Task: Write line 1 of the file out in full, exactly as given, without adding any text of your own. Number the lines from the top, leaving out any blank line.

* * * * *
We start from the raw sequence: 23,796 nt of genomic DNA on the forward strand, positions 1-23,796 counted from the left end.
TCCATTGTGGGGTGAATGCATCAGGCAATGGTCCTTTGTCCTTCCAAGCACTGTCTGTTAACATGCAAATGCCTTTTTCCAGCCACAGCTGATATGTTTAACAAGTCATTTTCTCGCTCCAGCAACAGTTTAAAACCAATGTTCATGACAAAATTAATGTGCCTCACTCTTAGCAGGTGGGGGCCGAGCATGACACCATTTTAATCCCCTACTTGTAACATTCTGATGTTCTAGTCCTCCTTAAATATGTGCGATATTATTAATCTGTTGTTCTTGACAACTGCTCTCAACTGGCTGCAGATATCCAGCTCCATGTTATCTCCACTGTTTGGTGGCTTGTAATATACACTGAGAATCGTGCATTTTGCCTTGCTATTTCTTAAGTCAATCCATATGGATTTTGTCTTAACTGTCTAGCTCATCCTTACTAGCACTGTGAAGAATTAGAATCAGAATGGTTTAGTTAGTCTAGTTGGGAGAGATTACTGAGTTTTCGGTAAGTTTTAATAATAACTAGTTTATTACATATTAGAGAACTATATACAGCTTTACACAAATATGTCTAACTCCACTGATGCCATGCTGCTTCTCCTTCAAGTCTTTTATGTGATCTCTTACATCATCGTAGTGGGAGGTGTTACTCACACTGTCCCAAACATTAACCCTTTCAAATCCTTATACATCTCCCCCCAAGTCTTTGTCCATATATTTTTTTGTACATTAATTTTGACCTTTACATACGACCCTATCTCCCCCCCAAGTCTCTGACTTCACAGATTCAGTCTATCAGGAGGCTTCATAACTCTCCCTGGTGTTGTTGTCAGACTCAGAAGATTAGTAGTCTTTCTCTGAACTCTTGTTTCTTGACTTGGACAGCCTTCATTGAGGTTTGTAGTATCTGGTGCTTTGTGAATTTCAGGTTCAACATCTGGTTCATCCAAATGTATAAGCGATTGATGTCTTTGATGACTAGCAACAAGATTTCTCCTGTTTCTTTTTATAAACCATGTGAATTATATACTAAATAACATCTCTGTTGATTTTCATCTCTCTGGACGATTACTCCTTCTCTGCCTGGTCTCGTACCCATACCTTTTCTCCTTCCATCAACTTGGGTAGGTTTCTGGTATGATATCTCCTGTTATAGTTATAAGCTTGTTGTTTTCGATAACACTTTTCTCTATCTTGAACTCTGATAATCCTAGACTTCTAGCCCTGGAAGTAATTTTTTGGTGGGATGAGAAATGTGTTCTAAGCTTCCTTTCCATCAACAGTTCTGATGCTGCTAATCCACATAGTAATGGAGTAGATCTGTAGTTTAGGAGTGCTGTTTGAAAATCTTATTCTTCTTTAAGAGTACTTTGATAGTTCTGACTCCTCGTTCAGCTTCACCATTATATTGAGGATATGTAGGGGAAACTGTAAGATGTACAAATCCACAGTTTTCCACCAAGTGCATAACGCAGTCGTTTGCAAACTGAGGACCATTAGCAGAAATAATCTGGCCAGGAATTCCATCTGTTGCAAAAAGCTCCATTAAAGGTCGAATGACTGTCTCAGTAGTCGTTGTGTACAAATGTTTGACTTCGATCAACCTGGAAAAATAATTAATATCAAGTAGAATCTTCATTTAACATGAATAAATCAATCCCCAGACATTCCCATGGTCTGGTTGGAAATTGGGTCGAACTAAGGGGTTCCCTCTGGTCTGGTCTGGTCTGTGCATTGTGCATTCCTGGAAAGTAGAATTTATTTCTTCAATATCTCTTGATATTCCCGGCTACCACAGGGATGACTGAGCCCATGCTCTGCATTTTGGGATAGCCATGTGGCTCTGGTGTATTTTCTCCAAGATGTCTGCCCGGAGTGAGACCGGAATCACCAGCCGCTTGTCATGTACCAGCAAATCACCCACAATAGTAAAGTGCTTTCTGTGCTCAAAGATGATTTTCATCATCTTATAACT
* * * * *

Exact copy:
We start from the raw sequence: 23,796 nt of genomic DNA on the forward strand, positions 1-23,796 counted from the left end.